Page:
Italian white grape varieties continue to grow in popularity as wine drinkers begin to explore the diversity on offer.
There are plenty of factors that have helped this along: increased plantings of these varieties across Australia given their suitability to our climate has certainly helped.
Tourism to various parts of Italy where the local grape varieties appear on every wine list has played its role as has the relative affordability of the wines compared to locals and more sought-after white wines from around the globe. Not to
mention the improvements in viticultural and winemaking technique across Italy.
Sicilian red varieties have found their way to several Australian regions already, but their whites are still a little undiscovered. They can offer great value at the lower end, particularly varieties that were formerly out of favour such as Grillo.
Most of the Grillo plantings in Italy are found in Sicily where it is one of the principal varieties used in the production of Marsala – a fortified wine that ranges from dry to sweet in style and most can only be labelled as such if it comes from the area around the city of Marsala on Sicily’s western coast. Like most fortified wines, it is not particularly popular today and thus other avenues need to be explored.
There are a couple of paths taken, one is to pursue the techniques employed by natural and orange wine producers by employing skin contact and introducing more oxygen during the winemaking process to produce wines with rich texture, nutty, floral and honeyed tones.
The other is to keep it simple an retain the citrus, tropical fruits, minerals, and slightly floral notes within a crisp, dry framework.
A pretty simple way of looking at it is to think as wine blog, Wine folly, does – a fuller, funkier alternative to Pinot Grigio.
Colomba Bianca Granataey Grillo – $23
Colomba Bianca is one of the largest organic producers in Europe, and the largest co-operative in Sicily.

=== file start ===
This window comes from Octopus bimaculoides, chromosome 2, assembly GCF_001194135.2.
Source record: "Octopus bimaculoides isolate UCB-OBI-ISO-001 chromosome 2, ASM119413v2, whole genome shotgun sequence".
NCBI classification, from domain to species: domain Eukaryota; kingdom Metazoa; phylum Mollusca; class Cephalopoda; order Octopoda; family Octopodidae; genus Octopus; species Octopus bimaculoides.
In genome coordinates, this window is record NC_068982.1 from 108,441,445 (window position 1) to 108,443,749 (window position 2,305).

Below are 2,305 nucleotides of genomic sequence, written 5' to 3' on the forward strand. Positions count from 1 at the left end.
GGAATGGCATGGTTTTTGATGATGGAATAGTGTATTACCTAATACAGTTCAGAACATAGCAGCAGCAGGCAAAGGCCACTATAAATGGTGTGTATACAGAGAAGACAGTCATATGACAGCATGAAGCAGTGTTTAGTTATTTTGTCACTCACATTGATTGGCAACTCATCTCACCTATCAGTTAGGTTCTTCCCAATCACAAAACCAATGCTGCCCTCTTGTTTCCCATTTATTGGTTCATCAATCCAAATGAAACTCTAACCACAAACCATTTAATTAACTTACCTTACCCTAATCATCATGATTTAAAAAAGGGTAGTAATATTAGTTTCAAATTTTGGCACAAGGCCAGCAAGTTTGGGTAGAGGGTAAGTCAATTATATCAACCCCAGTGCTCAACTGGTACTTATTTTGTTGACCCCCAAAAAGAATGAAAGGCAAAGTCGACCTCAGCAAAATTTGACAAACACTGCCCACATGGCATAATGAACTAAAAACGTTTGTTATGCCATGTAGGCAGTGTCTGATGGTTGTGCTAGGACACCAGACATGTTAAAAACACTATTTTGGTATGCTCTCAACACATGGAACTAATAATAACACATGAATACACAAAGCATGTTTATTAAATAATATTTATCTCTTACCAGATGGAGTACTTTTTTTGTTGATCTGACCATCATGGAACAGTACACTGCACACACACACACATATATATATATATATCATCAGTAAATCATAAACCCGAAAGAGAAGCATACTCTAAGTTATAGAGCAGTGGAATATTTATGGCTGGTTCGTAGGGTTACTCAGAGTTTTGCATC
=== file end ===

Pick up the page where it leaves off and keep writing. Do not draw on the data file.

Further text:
Co-operatives are more common in Europe where growers pool their resources to reduce the cost of winemaking and marketing efforts per grower. Colomba Bianco are aiming to move their organic production from 25% to 50% of their total over the coming years as well as being Vegan friendly. Their Granatey Grillo is produced in a gentle, straightforward manner – cool ferments, gentle pressing and a short period in tank for 5 months before bottling to capture and retain plenty of freshness.
It shows a slightly riper fruit spectrum of the grape with stone and tropical fruits leading the way. Lovely fresh acidity keeps it lively and crisp.
Poggio Anima Grillo – $22
Poggio Anima is the collaboration of producer Le Ragnaie and importer Vine street imports. While Grillo handles the warm climate of Siciliy well, in hot years such as 2017 sourcing fruit from a little higher altitude helps to retain ample acidity levels. Poggio Anima source their fruit from growers not far from Marsala in the hills. Their winemaking is also quite straight-forward although the grapes spend a few hours on skins and in contact with lees before bottling.
Both techniques lend a little more complexity to the texture of the wine and also give it a slightly broader, softer mouthfeel before finish crisp and dry.